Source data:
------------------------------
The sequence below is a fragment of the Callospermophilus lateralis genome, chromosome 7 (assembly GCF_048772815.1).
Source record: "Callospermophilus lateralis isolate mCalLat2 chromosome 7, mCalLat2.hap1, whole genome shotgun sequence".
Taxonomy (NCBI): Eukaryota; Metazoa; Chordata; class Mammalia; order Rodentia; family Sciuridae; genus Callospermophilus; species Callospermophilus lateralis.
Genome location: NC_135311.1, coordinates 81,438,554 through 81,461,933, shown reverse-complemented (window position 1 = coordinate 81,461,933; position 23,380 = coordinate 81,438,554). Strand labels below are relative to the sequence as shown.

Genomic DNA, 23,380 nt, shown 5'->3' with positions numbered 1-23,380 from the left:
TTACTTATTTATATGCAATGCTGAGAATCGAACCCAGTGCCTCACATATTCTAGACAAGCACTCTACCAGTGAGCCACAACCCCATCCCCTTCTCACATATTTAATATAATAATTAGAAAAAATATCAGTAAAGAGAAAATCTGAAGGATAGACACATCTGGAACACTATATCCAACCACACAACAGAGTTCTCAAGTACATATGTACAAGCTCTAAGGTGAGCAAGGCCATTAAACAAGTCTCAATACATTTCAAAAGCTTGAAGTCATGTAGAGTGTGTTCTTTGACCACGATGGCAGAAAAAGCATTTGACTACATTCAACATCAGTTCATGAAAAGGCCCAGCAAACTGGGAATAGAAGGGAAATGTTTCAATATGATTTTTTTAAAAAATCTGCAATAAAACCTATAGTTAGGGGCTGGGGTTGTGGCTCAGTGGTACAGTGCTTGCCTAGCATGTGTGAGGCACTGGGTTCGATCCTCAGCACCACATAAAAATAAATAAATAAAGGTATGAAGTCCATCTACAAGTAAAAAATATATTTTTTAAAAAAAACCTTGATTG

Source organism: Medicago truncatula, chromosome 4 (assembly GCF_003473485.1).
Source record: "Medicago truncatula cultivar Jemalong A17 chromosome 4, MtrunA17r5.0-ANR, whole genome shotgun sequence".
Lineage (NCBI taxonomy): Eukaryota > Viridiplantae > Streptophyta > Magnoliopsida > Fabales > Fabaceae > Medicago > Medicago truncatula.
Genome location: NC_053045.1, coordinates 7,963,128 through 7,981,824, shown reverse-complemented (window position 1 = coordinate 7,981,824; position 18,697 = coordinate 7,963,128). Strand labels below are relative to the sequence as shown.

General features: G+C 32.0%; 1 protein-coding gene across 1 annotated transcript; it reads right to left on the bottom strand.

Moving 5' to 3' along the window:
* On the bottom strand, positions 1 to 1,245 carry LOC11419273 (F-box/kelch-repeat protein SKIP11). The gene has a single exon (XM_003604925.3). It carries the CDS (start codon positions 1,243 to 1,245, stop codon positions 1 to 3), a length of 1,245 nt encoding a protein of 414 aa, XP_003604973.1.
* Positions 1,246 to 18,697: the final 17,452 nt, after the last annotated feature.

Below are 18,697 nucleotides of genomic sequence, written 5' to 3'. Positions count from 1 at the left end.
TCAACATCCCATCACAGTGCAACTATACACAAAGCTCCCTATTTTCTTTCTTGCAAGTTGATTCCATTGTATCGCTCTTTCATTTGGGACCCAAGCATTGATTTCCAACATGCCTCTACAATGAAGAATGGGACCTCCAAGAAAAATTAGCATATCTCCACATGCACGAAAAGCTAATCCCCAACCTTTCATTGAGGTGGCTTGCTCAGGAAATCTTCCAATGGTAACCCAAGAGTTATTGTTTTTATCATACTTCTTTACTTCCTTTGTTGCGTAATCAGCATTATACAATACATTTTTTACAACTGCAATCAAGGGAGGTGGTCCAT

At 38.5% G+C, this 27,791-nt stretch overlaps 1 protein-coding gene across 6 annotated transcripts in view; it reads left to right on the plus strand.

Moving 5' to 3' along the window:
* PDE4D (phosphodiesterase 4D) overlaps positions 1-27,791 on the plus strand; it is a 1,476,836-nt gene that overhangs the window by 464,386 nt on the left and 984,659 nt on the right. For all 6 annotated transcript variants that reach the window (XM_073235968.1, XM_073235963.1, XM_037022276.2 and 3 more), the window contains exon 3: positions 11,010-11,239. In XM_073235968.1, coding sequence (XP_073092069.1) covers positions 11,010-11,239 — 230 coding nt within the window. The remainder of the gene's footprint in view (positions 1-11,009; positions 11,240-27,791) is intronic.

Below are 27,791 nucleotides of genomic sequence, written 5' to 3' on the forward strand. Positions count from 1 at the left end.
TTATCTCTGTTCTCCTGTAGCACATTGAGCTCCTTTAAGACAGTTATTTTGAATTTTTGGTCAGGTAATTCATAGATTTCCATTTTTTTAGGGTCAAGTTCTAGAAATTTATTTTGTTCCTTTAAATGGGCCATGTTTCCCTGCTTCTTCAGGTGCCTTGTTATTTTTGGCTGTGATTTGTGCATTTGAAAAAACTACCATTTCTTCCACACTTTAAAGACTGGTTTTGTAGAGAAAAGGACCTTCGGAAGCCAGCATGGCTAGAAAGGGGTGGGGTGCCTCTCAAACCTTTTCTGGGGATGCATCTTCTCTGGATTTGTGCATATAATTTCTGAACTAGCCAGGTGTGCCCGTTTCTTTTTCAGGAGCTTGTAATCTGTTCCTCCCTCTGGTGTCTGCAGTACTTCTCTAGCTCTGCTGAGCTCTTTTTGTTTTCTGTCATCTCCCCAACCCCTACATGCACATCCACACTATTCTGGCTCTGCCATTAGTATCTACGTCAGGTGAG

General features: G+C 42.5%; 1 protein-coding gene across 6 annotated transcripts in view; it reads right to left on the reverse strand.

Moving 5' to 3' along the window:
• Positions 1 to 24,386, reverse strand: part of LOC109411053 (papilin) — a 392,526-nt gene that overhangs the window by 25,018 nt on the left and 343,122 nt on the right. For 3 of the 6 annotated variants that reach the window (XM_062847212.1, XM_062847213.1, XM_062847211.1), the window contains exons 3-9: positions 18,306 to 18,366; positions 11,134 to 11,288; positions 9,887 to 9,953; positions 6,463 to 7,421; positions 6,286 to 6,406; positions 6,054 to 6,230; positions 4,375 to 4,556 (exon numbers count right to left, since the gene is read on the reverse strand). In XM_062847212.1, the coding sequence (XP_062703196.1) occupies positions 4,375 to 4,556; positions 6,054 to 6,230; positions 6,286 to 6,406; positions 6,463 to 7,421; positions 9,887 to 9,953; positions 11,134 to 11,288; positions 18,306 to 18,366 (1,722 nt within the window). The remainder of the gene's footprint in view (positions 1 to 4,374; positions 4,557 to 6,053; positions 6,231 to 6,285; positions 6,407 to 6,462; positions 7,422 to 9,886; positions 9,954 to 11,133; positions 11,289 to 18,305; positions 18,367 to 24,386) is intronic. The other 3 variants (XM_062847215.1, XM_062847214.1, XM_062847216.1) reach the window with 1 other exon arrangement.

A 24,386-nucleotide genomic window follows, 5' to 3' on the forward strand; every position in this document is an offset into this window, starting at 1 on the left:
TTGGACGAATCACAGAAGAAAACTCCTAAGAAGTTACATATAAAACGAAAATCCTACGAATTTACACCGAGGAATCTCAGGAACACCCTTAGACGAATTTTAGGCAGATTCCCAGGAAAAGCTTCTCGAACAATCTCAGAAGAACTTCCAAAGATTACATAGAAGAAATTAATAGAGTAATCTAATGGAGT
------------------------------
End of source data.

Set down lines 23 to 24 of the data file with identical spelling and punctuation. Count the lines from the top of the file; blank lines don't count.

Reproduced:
Moving 5' to 3' along the window:
• Positions 1 to 24,386, reverse strand: part of LOC109411053 (papilin) — a 392,526-nt gene that overhangs the window by 25,018 nt on the left and 343,122 nt on the right. For 3 of the 6 annotated variants that reach the window (XM_062847212.1, XM_062847213.1, XM_062847211.1), the window contains exons 3-9: positions 18,306 to 18,366; positions 11,134 to 11,288; positions 9,887 to 9,953; positions 6,463 to 7,421; positions 6,286 to 6,406; positions 6,054 to 6,230; positions 4,375 to 4,556 (exon numbers count right to left, since the gene is read on the reverse strand). In XM_062847212.1, the coding sequence (XP_062703196.1) occupies positions 4,375 to 4,556; positions 6,054 to 6,230; positions 6,286 to 6,406; positions 6,463 to 7,421; positions 9,887 to 9,953; positions 11,134 to 11,288; positions 18,306 to 18,366 (1,722 nt within the window). The remainder of the gene's footprint in view (positions 1 to 4,374; positions 4,557 to 6,053; positions 6,231 to 6,285; positions 6,407 to 6,462; positions 7,422 to 9,886; positions 9,954 to 11,133; positions 11,289 to 18,305; positions 18,367 to 24,386) is intronic. The other 3 variants (XM_062847215.1, XM_062847214.1, XM_062847216.1) reach the window with 1 other exon arrangement.